Black Blood by John Hennessy
A unique mix of sci-fi, urban fantasy, and post-apocalypse that will appeal to fans of YA.
Publisher’s Description: Vampires, werewolves, witches, magic—no one in the Sanctuary, home of the survivors of the nuclear apocalypse, believes in such imaginary creations, including Aberdeen Dareday. That is until the day Abby wakes up with black veins bulging under her skin. The day she learns everything she’s been told about the world is a lie. Forced to flee humanity’s last refuge because of her abnormality, and the corpses left in its unexplainable wake, she finds herself on the run in an entirely new world. A world in which darkness reigns, full of supernatural creatures bent on her execution.
When all seems lost and facing certain death, Abby is saved by Ash, a quiet yet striking young man who shares her black blood, and her mysterious powers. After Ash reveals a clue regarding an old witch, they head north to her home in Montana, determined to beat the piling odds and obtain the answers they seek. Now hunted by everyone from vengeful humans, to the alluring vampire Prince of Texas, to the Lord Alpha of the largest werewolf pack ever to exist, Abby must discover what is so special about her black blood if she hopes to live and fight another day, but time stands against them as their enemies close in for the kill.
Black Blood is a spellbinding cross-genre mutation unlike anything you’ve ever read, weaving paranormal fantasy in a post-apocalyptic world.
Possible spoilers beyond this point.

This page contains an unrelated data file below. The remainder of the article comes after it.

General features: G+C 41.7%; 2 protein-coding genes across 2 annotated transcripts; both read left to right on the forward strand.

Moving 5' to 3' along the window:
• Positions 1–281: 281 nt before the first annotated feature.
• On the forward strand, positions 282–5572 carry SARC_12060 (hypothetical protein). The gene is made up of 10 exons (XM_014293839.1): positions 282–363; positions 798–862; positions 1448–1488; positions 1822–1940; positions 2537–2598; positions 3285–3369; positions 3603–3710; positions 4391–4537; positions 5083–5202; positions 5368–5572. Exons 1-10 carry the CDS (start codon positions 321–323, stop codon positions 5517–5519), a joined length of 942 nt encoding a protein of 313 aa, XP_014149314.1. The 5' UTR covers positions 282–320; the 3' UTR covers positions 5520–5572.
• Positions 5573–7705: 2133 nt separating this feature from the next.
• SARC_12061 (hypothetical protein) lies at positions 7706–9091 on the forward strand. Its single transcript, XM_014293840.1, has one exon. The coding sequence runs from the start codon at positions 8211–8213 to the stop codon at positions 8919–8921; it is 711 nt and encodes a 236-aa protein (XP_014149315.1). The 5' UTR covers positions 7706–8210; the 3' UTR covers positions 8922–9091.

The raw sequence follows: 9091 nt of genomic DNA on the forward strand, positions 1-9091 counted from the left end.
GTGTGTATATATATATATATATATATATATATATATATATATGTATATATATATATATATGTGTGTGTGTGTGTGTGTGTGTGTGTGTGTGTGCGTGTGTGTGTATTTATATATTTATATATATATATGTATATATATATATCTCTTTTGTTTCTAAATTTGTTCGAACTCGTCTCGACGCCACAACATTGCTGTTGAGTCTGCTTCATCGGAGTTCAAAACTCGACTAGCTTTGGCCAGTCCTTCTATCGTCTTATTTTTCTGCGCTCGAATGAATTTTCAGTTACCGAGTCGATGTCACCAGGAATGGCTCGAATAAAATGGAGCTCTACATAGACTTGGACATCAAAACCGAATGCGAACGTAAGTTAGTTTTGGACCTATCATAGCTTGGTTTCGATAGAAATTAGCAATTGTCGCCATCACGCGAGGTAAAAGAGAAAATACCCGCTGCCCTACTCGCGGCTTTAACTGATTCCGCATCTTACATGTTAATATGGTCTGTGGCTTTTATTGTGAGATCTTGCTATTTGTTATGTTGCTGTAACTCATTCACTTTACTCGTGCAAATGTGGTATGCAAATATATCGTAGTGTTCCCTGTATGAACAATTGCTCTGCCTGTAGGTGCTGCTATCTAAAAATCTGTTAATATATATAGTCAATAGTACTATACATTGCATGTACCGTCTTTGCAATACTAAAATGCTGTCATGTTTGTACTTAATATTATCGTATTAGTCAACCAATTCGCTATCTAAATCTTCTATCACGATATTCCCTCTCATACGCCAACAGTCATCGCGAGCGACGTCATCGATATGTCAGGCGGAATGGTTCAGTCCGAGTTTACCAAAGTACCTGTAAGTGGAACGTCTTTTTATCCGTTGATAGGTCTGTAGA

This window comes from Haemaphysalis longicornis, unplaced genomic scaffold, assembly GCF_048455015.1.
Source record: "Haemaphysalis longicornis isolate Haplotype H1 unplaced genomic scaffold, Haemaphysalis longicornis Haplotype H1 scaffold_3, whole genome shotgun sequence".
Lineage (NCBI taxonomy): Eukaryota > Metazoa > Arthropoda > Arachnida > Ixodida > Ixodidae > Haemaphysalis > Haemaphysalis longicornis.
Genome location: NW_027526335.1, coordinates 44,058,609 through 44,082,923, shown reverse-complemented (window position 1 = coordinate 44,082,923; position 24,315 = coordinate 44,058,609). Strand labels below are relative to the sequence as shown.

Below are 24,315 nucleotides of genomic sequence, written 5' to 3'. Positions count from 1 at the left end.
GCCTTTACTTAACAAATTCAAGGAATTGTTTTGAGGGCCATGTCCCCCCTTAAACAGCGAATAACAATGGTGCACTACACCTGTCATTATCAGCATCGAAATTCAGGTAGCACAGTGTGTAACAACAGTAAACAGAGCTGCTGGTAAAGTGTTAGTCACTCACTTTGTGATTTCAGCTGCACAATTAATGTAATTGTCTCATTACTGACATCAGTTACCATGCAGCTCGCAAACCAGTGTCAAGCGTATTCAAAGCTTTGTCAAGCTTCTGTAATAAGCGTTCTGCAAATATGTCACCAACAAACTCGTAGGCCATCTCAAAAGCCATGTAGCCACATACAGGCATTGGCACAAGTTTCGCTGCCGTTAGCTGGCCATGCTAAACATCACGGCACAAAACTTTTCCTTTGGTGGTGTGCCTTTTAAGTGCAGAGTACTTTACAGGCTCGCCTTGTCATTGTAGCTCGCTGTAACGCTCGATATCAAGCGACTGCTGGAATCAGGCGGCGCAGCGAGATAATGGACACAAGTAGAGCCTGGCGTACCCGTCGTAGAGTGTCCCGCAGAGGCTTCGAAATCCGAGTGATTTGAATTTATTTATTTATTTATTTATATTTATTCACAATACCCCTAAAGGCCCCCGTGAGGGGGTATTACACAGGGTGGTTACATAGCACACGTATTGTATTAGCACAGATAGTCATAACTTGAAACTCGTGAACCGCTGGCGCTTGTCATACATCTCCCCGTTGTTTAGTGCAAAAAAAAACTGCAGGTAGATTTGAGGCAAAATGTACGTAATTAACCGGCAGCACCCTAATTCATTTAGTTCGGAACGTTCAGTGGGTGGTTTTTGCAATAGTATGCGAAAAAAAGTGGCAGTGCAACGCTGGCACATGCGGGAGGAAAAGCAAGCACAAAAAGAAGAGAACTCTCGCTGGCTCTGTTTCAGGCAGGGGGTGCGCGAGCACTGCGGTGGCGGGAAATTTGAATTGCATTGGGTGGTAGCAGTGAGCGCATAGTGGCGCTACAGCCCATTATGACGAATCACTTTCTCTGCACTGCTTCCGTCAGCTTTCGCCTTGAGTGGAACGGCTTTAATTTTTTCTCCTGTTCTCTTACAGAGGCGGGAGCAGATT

What I Liked: Black Blood is a unique mix of urban fantasy, sci-fi, and post-apocalyptic fiction. I think my favorite part of the book was the culture of the moonborn and the sunborn. The moonborn are shifters, called by the moon and susceptible to death by gold — a sun substance. The sunborn are sorcerers, called by the sun and susceptible to silver — a moon substance. Sorcerers have hunted and killed moonborn for years, believing they were saving their world. Then the aliens arrived…
We didn’t learn a whole lot about the aliens, or the organization structure of the werewolves or vampires, but there are hints that there will be some interesting story bits there as well.
Of course, the animals were awesome! The two enormous dogs, the raven, and the eagle were fantastic characters in the story.
What Didn’t Work For Me: Though I believe the main characters to be in their 20’s, they’ve been on their own or isolated so much that they feel younger and naive, giving the story a YA feel. And though appropriate for the age and maturation of the character, the frequent focus on adolescent sexual daydreams just wasn’t interesting to me and didn’t really seem to add anything to the story.
Having a character instinctively know things and able to do things previously unknown is always a bit problematic in terms of believeability. The author does make it part of the story that the main character, Abby, doesn’t have a clue how knowledge and skills come to her, but it takes a lot of suspension of disbelief to buy everything she can do. She seems to stay very trusting of people and creatures they encounter, even after repeated proof that no one can be trusted. I expected to see a bit more Walking Dead type paranoia, given the world they are in, but it doesn’t ever manifest.
Conclusion: The world the author has created in Black Blood is very unique and I want to learn more about it. But the book’s young, naive feel doesn’t appeal to me that strongly. It is a good read and reviews are very positive, so if the premise sounds interesting to you, I’d suggest giving it a try.
If you like this book…